This must be the place. (at Huge)
This post marks the first of what I hope will be a multi-part series on one of Manhattan’s most beloved user experiences.
This past Friday the 13th marked my first visit to the McKittrick Hotel to witness the dark despair of Sleep No More. For those who haven’t had the distinct pleasure of this distinct experience, New York’s Sleep No More is the brainchild of Punchdrunk, a British theatre troupe well known for its interactive, genre-bending productions. The company is chiefly responsible for transforming a 100,000-square-foot Chelsea warehouse into the artfully decaying hotel, a multi-floor study in rich jazz-era atmosphere and Hitchcockian menace. The swing bands and dinner jackets of The Heath bar and restaurant and the open air of the Gallow Green rooftop garden are the recent additions of Punchdrunk’s partner company, Emursive, but Sleep No More, 3 years after its Manhattan debut, remains the big draw.
Most New Yorkers know the Time Out summary by now; the show is a macabre chimera of Hitchcock’s Rebecca and Shakespeare’s MacBeth set in 1939. Actors perform a silent combination of dance and contact improv, maneuvering and capering around bewildered spectators, who are clad in white neutral masks reminiscent of a Venetian nightmare. The building itself is like one big dark ride or haunted house to wander through. No phones and no speaking, but plenty of exploration.
Time and setting are bent and broken by Punchdrunk as the company leads the masked audience through five floors of chapels, medical facilities, shops, speakeasies, bedrooms, banquet halls, and horror set pieces. The staff encourages wandering hands and eyes. With no one to stop us, we rifled through drawers, picked the pockets of hanging jackets and dresses, read discarded letters, and got pulled into chance encounters (“one-on-ones”) with the eerie performers. We went where we wanted to when we wanted. I won’t spoil the experience (or this post) with a lengthy account of what I saw, suffice to say that it made me hungry to see every nook and explore every cranny. That said I feel that what I can offer is a quick analysis of the user’s experience.
Had I seen this show prior to beginning my coursework in UX at General Assembly, I don’t think that I could have possibly appreciated the true wonder of the show. What Punchdrunk and Emursive created is not just one of the most compelling off-Broadway shows in New York, but a master class in design for a budding generation of creators, coders, UX/UI architects, and artists.
Sleep No More is a bleeding, thumping howl crying “your experience is what you make of it.” In no other place can I see a show that is different for each fan — of which there are thousands. With five floors to explore and a little less than twenty characters to frantically follow, each show defines possibility. A chance glance with a taxidermist might lead to a private soliloquy. A pull on a rusted handle could allow the discovery of a tear-stained letter. The opening of a locket… well… you get the point. Everything in the hotel is designed on purpose, and yet every spectator’s experience is by accident.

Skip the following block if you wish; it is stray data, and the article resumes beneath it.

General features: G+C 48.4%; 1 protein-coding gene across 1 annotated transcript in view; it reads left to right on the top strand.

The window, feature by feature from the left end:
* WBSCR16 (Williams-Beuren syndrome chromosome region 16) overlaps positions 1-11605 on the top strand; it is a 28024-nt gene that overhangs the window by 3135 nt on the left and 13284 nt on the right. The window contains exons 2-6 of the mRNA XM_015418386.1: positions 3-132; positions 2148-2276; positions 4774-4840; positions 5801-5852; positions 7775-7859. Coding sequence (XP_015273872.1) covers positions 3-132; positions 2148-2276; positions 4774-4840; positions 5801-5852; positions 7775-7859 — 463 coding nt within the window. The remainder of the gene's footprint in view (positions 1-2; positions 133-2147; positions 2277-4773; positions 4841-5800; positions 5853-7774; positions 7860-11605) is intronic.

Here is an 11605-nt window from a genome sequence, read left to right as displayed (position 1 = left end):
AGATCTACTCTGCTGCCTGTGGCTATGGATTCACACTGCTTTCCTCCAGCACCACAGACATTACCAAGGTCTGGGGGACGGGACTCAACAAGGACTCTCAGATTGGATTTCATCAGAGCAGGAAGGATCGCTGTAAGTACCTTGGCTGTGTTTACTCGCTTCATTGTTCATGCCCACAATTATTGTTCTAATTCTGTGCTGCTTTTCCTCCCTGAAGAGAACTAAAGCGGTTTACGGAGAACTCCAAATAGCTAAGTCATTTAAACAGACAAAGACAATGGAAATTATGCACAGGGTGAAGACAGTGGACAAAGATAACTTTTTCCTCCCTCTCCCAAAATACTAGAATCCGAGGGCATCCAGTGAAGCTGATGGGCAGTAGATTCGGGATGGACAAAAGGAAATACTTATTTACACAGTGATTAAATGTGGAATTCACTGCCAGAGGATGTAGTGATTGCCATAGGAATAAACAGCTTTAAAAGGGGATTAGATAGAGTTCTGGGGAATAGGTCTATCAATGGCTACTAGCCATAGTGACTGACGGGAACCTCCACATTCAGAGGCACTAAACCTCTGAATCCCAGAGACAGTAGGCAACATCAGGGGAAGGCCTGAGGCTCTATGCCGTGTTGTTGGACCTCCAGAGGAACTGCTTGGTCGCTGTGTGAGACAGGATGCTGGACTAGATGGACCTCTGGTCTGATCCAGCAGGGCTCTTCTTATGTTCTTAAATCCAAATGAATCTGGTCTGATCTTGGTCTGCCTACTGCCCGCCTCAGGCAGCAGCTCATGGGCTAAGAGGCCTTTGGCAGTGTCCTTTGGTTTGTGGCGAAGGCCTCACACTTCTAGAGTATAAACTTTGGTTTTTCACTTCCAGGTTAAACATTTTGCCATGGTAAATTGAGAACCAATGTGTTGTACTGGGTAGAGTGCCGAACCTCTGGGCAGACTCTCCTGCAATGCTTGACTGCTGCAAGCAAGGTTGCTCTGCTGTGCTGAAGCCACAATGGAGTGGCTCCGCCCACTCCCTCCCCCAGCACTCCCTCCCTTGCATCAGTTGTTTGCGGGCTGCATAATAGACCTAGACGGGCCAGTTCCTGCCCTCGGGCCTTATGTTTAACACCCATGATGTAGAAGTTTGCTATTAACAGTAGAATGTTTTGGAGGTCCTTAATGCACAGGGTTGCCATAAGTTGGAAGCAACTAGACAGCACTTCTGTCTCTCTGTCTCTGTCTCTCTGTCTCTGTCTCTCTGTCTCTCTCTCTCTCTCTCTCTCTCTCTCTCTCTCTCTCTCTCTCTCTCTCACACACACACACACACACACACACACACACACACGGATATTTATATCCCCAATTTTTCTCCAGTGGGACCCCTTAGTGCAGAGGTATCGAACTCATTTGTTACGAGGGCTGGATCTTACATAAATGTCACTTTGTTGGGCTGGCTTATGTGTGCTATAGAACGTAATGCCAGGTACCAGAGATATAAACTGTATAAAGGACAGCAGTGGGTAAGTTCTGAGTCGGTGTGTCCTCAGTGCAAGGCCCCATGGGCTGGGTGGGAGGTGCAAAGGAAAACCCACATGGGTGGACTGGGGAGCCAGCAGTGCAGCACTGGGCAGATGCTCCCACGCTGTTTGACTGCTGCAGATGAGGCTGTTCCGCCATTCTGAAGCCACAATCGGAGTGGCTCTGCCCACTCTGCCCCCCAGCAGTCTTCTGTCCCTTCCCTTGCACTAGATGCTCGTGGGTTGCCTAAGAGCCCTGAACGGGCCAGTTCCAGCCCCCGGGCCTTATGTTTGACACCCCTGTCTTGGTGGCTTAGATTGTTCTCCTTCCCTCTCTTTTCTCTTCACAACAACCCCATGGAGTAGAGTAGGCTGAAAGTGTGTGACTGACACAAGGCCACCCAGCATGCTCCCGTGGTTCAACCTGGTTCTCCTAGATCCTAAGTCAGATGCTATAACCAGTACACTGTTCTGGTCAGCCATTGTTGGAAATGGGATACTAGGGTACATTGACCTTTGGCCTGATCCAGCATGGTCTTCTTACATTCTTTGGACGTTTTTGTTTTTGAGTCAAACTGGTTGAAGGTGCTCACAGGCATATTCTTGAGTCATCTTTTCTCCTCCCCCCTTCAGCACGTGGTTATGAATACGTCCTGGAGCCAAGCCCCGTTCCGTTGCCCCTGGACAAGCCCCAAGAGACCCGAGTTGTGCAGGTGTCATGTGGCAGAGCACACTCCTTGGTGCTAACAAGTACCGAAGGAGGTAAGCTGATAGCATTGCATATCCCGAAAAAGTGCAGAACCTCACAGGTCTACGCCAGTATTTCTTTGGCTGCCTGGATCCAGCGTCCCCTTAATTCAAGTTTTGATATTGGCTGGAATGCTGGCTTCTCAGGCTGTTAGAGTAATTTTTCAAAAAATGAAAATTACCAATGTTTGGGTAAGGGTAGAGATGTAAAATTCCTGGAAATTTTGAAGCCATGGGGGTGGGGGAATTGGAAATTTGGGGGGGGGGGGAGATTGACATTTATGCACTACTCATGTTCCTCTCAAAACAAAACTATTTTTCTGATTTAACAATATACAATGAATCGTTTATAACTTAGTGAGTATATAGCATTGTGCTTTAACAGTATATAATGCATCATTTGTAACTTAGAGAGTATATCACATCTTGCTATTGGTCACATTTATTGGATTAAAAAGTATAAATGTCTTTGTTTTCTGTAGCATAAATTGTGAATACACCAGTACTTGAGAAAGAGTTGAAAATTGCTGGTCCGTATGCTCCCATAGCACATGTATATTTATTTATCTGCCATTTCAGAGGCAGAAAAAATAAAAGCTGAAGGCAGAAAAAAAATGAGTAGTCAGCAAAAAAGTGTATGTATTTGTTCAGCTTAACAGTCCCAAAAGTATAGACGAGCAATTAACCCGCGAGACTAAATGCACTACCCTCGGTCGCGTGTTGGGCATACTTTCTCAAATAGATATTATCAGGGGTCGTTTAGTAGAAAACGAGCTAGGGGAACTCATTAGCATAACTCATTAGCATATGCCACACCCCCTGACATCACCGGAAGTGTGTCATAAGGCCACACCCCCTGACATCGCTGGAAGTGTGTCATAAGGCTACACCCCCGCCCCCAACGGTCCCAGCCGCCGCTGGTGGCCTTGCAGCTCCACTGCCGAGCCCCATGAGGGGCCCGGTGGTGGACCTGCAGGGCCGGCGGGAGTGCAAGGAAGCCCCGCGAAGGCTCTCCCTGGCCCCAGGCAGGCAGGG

Not only that, but the experience is transformative. The spectator protected by a mask assumes an alter-ego, one that thinks nothing of standing by and watching as death, agony, and the unreal unfold. My companion remarked that you should be “an exhibitionist and a voyeur to enjoy Sleep No More.” Those that love the show do indeed become both. We lie down in ruined beds, drink liquor offered to us by madmen, and put an ear to dead receivers, hoping to hear an incantation — or a cry for help.
As a UX designer-in-training, I have many hopes for my career and work. But what I truly hope for more than anything else after that stormy Friday the 13th is that Punchdrunk is leading a vanguard of haunting interactive experiences. Already PC gamers have seen such potential in titles like Gone Home, which lets users experience the homecoming of Katie Greenbriar to a house occupied only by dread. Similarly, The Stanley Parable is a black comic analysis of meta-narrative and interactive design as it relates to a tormented office drone. And with the imminent arrival of virtual reality content platforms like Sony’s Project Morpheus and the Oculus Rift even more of these interactive exhibits may become commonplace. I would love all the time in the world to explore a VR McKittrick Hotel in the near future.
Of course, nothing can compare to the experience of Sleep No More in the flesh. I only ask for the virtual facsimile because tickets are only on sale through September 28th. Sleep No More has been threatening to close for years now, despite the continuous stream of sold out shows. As a new and happy user, I can only hope that the threat remains empty and that the show dances on.